On 10 May 2010, following extensive consultation, the Mayor published his Transport Strategy which sets out plans for improving our city’s transport over the next 20 years.
The strategy has a clear vision: London’s transport system should excel among those of global cities, providing access to opportunities for all its people and enterprises, achieving the highest environmental standards and leading the world in its approach to tackling urban transport challenges of the 21st century.
The strategy has six key goals:
- support economic development and population grow
- enhance the quality of life for all Londoners
- improve the safety and security of all Londoners
- improve transport opportunities for all Londoners
- reduce transport’s contribution to climate change and improve its resilience
- support delivery of the London 2012 Olympic and Paralympic Games and its legacy
Two-year snapshot: what we've delivered so far
Since the Mayor came into office, we've delivered the following for London's transport:
Bendy buses going, going…gone
Bendy buses have been taken off London's streets - the final route to be operated was the 207 between Hayes and White City, which ended in December 2011. He also committed to launching a new bus in London (external website). The first of these entered service in February 2012; a Routemaster for the 21st century (external website).
Oysterising the rail and river
As part of the Mayor's vision to make travel in London easier and more convenient, we have Oysterised the rail network and the Thames Clipper services (external website).
Making better use of the river
Oysterising the river is just the start of the Mayor's vision to increasing transport on the Thames. We're planning to put the river at the heart of our transport plans for the Olympics.
In summer 2010, the London Cycle Hire Scheme was launched with 6,000 shiny new bicycles for hire from 400 docking stations across eight boroughs, the City, and the Royal Parks. To help you get from A to B on your cycle, new Cycle Superhighways (external website) are being built and making cycling safer.
Transforming the Tube
We're transforming the Tube (external website) with a programme of upgrades that will increase capacity by 30 per cent and lead to more trains and faster journeys. This will be achieved despite the delays caused by difficulties with the contracts we have with the private sector companies delivering them.
Crossrail will increase London's rail capacity by a further 10 per cent when it launches in 2017. It's the biggest civil engineering project in Europe and will finally give an express rail service direct from the west to the east of London, straight through the centre - including vital links into Heathrow and Canary Wharf.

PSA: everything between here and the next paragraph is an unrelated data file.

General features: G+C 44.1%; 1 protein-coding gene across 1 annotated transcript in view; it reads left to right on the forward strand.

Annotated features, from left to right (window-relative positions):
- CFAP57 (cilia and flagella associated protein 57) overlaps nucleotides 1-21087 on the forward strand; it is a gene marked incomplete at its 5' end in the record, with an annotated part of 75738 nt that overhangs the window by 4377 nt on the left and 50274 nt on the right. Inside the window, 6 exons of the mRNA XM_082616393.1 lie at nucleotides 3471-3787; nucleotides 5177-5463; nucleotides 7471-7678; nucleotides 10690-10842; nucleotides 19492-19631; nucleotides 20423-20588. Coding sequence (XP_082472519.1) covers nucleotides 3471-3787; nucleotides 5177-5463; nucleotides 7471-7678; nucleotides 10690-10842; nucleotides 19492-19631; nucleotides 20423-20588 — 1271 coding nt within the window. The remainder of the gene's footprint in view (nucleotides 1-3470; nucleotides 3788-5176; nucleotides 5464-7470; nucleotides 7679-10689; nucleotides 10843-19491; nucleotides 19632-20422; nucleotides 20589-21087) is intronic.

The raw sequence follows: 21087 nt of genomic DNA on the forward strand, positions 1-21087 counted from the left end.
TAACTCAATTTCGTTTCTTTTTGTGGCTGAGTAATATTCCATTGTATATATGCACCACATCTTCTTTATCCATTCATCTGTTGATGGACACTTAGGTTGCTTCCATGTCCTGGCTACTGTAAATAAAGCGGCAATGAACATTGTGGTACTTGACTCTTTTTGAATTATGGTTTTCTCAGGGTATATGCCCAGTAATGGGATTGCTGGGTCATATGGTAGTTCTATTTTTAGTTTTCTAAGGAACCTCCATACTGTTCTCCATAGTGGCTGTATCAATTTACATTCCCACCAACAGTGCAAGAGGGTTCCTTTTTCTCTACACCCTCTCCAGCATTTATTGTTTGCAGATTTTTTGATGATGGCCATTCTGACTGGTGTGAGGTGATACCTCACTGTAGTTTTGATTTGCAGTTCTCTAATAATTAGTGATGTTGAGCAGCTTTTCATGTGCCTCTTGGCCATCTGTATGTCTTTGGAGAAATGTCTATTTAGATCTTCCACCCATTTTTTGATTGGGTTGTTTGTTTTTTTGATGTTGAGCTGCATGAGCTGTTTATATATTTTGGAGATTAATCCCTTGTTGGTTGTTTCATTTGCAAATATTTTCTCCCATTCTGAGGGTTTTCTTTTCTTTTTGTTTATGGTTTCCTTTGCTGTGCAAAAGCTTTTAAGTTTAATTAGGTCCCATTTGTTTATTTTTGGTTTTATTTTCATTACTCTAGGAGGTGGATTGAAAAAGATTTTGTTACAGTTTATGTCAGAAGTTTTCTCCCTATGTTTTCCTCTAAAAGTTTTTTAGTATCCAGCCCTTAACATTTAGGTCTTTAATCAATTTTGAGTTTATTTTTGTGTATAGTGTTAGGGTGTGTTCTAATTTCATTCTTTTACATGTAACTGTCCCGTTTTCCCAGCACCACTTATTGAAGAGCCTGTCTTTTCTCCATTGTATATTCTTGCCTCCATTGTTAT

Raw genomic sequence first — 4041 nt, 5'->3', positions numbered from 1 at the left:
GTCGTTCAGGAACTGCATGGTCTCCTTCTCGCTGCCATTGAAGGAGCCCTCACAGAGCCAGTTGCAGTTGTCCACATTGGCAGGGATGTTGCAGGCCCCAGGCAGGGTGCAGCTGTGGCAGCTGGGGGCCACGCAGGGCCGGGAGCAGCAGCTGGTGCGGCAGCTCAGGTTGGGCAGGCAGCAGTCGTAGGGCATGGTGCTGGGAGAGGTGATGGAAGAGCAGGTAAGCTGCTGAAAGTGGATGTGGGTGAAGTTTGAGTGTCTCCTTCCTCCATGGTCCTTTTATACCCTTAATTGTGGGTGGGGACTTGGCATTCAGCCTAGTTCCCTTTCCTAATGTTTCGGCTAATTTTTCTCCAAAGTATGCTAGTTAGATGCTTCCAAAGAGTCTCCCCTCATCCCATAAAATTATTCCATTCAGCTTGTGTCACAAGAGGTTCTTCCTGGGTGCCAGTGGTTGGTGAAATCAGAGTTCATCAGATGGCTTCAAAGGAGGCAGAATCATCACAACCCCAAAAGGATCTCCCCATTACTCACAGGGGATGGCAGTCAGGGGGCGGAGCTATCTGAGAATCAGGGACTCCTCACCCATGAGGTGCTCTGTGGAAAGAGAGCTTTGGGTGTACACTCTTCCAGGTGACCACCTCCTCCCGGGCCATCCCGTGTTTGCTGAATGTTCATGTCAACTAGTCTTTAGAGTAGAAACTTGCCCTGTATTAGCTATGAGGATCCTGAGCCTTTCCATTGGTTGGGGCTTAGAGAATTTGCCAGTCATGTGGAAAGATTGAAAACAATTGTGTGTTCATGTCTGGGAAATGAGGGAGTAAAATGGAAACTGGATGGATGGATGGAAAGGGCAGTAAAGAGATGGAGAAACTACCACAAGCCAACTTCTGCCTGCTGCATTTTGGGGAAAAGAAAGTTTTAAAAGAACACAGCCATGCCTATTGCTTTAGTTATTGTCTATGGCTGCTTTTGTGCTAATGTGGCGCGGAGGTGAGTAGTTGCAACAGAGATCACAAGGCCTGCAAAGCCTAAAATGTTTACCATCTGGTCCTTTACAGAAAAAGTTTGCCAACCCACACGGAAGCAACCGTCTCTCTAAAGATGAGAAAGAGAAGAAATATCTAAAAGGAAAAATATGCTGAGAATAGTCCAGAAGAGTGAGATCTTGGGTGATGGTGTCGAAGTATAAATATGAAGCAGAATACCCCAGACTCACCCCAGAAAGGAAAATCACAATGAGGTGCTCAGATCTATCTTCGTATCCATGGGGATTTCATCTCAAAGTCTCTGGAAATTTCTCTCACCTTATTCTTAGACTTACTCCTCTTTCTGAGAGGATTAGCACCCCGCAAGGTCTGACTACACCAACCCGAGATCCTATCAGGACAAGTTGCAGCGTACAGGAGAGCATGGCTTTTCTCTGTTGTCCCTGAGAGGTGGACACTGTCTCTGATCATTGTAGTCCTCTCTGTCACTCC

We're increasing capacity on the DLR by 50 per cent (external website) in order to meet its expected growth in demand from 68 million passengers now, to 83 million in 2012.
We've installed iBus technology on all of London's 8,000 buses (external website) to provide on-board next stop visual displays and audio announcements. But that's just the beginning - we have mobile and web information for people to find out exactly when their next bus is due so that you can keep your time waiting at the bus stop to a minimum. Find out more about how we're investing in London's buses.
Much of the congestion on London's roads is caused by road works and the Mayor is committed to bringing better coordination and planning to these works across the capital. As a start, he agreed a formal Code of Conduct (external website) between utility companies and Transport for London, which requires companies to minimise the impacts of road works on traffic flow. One of the Mayor's goals was to implement a lane rental scheme, by which utility companies are charged for how long a road is dug up. In 2012, London became the first city in the UK with such a scheme.
Fewer traffic lights
There are now nearly 6,000 traffic lights in London. The Mayor has asked Transport for London to review the timings of every traffic light in the capital to ensure they provide the maximum possible time for vehicles whilst still enabling pedestrians to cross safely. He's also asked them to work with boroughs to remove unnecessary traffic signals - for example, all of those that can be replaced with mini roundabouts or simple give way signs. The Mayor is also lobbying the Department for Transport to allow countdown information on traffic lights at pedestrian crossings (external website).